Let’s recap: If the current plan is for the House to pass the Senate healthcare bill followed by a small “sidecar” of amendments, exactly how is this going to be done procedurally? House Democrats, who don’t trust the Senate to follow through on the sidecar, have been proposing ever more baroque methods for passing everything at one time, culminating yesterday with…..oh, forget it. You don’t want to know. (But click here if you’re masochistic.) And anyway, it doesn’t matter, because the Senate parliamentarian has apparently ruled that their latest fanciful scheme violates Senate rules.
Frankly, it violates common sense, too, and probably the U.S. constitution, for that matter. Plus, it’s just plain dumb. At some point, you have to trust that your co-partisans aren’t going to shaft you completely. Steve Benen:
Sure, there are tensions between the chambers — a common phenomenon over the last 200+ years — but there is absolutely no reason whatsoever to think the Senate would promise to pass a budget fix, and then decide not to. Indeed, the leadership is not only putting this in writing, but let’s also not forget that senators want to pass the budget fix — it makes changes the senators themselves want to see — and have no incentive to pull a fast one on the [House].
We know the upper chamber can obviously be dysfunctional, but Senate Dems aren’t insane — why on earth would they want a budget fix, ask the House to pass a budget fix, declare their support for a budget fix, promise to pass a budget fix, and then decide not to vote for it? Knowing that it would make all future negotiations between the chambers completely impossible?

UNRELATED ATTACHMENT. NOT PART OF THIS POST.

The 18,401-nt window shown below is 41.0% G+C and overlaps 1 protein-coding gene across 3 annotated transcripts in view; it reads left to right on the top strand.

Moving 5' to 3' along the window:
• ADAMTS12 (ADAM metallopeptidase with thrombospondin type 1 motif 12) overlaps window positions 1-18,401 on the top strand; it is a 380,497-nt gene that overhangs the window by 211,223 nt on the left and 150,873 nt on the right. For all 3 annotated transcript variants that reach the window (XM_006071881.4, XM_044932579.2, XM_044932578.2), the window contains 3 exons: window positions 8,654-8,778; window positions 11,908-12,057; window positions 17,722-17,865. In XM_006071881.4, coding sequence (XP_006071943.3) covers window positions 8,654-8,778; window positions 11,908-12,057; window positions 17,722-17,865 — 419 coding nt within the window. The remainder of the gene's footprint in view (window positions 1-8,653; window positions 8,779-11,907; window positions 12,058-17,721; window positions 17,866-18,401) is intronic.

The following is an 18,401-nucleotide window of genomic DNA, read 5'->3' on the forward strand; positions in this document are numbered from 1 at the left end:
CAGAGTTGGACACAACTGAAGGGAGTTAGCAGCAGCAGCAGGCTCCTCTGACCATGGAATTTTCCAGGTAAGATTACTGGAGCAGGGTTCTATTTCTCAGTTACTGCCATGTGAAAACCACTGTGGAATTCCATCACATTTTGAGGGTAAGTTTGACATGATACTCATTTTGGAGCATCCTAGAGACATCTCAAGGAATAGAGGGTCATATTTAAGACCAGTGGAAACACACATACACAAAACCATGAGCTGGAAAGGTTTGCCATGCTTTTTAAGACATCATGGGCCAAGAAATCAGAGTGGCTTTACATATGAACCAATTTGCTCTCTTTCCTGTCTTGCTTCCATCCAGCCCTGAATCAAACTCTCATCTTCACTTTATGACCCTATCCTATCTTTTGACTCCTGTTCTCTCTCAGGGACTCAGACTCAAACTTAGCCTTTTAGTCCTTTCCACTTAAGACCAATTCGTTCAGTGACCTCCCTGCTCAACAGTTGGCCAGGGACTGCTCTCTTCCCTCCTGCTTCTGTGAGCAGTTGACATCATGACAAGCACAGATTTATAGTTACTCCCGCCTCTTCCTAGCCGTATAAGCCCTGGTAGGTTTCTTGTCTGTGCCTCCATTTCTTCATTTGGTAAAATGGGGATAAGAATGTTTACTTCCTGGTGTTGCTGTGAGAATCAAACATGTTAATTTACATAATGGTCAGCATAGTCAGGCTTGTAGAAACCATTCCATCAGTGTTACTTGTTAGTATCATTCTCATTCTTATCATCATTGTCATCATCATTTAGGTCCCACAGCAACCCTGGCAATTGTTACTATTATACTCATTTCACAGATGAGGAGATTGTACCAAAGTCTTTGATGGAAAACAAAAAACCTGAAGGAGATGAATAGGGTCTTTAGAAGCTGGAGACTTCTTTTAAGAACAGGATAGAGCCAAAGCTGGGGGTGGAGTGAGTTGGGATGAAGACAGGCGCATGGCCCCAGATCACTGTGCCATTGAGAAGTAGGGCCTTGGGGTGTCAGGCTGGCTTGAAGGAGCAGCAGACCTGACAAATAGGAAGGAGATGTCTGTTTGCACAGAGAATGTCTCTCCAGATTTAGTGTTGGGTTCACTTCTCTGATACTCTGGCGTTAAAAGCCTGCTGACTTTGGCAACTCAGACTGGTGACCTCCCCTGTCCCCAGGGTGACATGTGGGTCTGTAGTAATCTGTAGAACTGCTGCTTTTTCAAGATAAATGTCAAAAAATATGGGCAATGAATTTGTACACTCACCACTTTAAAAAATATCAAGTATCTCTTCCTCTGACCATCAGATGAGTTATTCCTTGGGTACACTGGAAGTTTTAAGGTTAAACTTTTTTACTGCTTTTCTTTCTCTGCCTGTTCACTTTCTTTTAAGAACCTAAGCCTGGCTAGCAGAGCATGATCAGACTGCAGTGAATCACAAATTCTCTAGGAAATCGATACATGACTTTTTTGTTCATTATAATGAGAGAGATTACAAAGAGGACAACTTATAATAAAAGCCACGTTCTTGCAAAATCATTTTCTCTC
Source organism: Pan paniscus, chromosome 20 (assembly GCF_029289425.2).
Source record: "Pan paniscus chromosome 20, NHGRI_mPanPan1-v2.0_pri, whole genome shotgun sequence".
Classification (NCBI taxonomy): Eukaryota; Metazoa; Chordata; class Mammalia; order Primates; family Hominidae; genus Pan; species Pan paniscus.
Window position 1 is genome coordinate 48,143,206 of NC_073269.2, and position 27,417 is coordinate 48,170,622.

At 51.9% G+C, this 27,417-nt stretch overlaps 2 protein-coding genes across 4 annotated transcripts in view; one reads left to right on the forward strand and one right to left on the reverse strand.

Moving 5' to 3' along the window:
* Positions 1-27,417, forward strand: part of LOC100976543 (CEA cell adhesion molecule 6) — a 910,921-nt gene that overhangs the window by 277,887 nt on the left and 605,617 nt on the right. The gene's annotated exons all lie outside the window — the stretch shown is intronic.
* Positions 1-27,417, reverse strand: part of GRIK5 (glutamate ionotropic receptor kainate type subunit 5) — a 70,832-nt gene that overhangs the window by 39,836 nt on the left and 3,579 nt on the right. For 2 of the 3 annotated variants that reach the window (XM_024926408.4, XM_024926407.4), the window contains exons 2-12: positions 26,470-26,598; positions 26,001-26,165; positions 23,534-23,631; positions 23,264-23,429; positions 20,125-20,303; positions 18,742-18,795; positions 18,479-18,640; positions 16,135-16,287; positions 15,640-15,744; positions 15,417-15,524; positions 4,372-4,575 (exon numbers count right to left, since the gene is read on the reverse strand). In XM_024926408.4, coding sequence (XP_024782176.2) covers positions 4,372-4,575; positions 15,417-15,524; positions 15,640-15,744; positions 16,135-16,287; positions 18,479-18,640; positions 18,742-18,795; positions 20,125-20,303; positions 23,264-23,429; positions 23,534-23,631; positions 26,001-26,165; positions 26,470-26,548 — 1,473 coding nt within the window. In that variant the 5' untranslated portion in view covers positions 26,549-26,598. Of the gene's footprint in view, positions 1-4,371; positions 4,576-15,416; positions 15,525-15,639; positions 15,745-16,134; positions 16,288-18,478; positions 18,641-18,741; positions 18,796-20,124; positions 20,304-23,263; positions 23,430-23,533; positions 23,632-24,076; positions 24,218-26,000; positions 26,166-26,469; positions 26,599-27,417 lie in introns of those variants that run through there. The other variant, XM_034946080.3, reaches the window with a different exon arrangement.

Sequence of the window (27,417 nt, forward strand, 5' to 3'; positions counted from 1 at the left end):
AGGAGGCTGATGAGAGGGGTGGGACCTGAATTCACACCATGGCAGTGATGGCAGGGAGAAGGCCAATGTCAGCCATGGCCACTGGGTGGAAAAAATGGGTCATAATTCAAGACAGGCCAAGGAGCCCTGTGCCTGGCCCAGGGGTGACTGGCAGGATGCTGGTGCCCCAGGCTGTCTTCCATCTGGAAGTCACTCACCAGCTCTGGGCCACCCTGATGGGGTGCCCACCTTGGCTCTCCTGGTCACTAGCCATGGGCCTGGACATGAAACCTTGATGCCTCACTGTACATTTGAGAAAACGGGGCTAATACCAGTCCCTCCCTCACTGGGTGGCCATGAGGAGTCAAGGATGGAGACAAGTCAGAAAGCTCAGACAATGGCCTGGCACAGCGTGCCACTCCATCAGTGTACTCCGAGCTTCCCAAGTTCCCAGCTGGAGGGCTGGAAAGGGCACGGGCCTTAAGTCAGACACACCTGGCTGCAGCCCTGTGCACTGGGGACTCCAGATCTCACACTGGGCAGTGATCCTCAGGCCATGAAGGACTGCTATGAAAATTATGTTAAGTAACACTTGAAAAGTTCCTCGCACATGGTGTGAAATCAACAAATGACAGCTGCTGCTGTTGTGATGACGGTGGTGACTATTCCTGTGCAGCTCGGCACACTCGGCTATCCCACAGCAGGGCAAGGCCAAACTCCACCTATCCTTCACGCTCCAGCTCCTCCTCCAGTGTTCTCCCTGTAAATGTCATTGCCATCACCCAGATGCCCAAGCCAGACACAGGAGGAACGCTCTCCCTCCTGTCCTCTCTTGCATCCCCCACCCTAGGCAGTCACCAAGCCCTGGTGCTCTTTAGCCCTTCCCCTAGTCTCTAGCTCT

I get that the House is nervous, but this fear doesn’t make sense.
I wouldn’t go as far as Steve. There are some senators who probably like the Senate bill just the way it is and don’t want to pass the sidecar. There are others in the centrist caucus who’d like to vote against it for other reasons. And even if 51 senators are on board, there’s always the chance that Republicans can successfully gum up the works or that the parliamentarian will make some weird ruling that kills some provision of the sidecar. Who knows?
So House Dems do have some reason to be suspicious. Hell, I’d be suspicious. But I wouldn’t be paranoid. At some point, if Harry Reid and the appropriate committee chairmen all sign on, and Barack Obama signs on, and the House leadership feels comfortable, then you pull the trigger. The odds of getting screwed aren’t zero, but they’re pretty damn small.
We’ve been at this for over a year, and at long last the time for posturing and gameplaying is over. The holdouts need to dig into their consciences and do the right thing. Let’s get on with it.